Montgomery County, Maryland, Executive Marc Elrich said Wednesday that he would like to have a vaccine passport proposal similar to D.C.’s in front of the County Council by the time it returns from recess.
Elrich said he has heard the concerns that introducing a vaccine requirement for bars and restaurants will drive away business, but does not believe that will be the case for the county.
“If you’re in a county when almost all the adults are actually vaccinated, I’m not sure who is ever going to leave the county to go eat somewhere else. It wouldn’t happen,” Elrich said.
The county executive did not offer concrete details on what the proposal would look like, but indicated the county requirements would be similar to those in D.C., which will require patrons of bars, restaurants and gyms who are 12 and older to provide proof that they have received at least one dose of a COVID-19 vaccine before being admitted starting Jan. 15.
County Council President Gabe Albornoz told WTOP he believes the council could institute a vaccine mandate, but would like to know more about how it would be implemented, how it would be received by the businesses it would be impacting.
“I think, in principle, the passport concept makes sense — especially if it’s done from a cross-regional standpoint, however, we need a lot more details on exactly how this is going to work, what infrastructure, we have to be able to implement it.
Elrich said he was concerned that if the county did not introduce similar legislation to D.C.’s vaccine requirement, it would create an incentive for unvaccinated people from the District to come to the county to eat and drink, thus posing a risk to the county.
Montgomery County has experienced a wave of demand for COVID-19 testing in the last week, as has much of the region as cases spike ahead of the holidays. County health official Sean O’Donnell said the county has seen an 85% spike in demand for tests, which has put a strain on supply.
O’Donnell advised residents to make an appointment for testing online, as some sites that have traditionally offered walk-up testing may begin turning people away in order to prevent overcrowding.
“So we remind people there are other locations to get testing, and we are hearing reports that rapid tests are available at pharmacies,” O’Donnell said. “It’s not easy to find them; we understand that. But they are continuing to get them in and sell them as well.”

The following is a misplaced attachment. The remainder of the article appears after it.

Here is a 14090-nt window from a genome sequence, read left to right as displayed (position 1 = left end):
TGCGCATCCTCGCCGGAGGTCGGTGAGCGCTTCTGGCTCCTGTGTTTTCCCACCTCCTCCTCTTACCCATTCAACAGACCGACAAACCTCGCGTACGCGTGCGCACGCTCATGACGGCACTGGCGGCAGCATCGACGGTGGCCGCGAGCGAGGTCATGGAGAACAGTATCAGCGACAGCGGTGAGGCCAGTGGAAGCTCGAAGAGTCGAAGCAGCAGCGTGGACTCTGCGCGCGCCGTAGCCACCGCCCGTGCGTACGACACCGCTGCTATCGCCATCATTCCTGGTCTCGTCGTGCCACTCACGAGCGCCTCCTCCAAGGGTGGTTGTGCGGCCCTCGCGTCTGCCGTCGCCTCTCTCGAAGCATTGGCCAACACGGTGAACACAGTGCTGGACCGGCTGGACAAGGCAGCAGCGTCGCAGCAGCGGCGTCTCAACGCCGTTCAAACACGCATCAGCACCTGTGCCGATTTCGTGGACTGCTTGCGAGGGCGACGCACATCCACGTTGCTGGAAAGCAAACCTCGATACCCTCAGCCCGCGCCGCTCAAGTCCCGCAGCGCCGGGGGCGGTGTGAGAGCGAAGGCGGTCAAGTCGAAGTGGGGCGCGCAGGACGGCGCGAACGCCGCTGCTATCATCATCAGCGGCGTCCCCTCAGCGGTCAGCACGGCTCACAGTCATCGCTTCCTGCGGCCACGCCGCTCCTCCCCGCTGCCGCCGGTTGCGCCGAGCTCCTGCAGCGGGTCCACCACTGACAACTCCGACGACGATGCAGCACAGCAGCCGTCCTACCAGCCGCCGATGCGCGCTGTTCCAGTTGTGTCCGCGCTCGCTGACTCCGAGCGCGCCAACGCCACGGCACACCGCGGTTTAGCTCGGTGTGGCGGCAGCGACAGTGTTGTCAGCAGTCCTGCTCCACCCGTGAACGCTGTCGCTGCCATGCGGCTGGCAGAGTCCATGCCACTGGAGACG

The council, when they next sit as the Board of Health in January, will also likely deal with the guidance on the indoor mask mandate.
Currently, the county is set to end its indoor mask mandate once 85% of the total population is fully vaccinated, but county health official Dr. Earl Stoddard said the previous guidance was created before the arrival of the omicron variant and the spike in cases the region has seen recently.
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Stoddard said he was hoping to avoid constantly changing the status of the county’s masking requirement, but that the virus and its variants have prevented the creation of a clean “roadmap” for exiting certain county health safety measures.
“I would expect that our recommendation would largely be that they should not be removing a mask mandate in the middle of a case rate in the thousands, and a rapidly escalating number of hospitalizations,” Stoddard said.
Albornoz agreed that the council will likely have to alter the metrics used to end the mask mandate, as conditions have changed since they last discussed it.
“The writing’s on the wall that the numbers are not going the way that we would like them to be,” he said.
Albornoz said that tying the mask mandate to a certain threshold of the population being fully vaccinated made sense at the time but, “we do need to reevaluate given the information that we have on the ground now,” he said. “And the feedback we’ve been given from our hospitals — because we have to remember that the virus itself is dangerous in its own right, but because of its impact on our overall public health system, we have to be very cautious, and the county has been consistent in its approach, and we don’t anticipate straying from that.”
Predicting backlash on the “changing goal posts” of public safety measures, Elrich said the virus has adapted and the county has needed to change its stance in order to keep up.
“How many times has COVID changed? This is not a case of moving goal posts — this is as if COVID just puts a new team on the field and says, ‘We’re playing a different game now,'” Elrich said. “So the first virus was not delta, and delta is not omicron. And so we’re dealing with something that’s changed — and fundamentally changed — the game.”
WTOP’s Kate Ryan contributed to this report.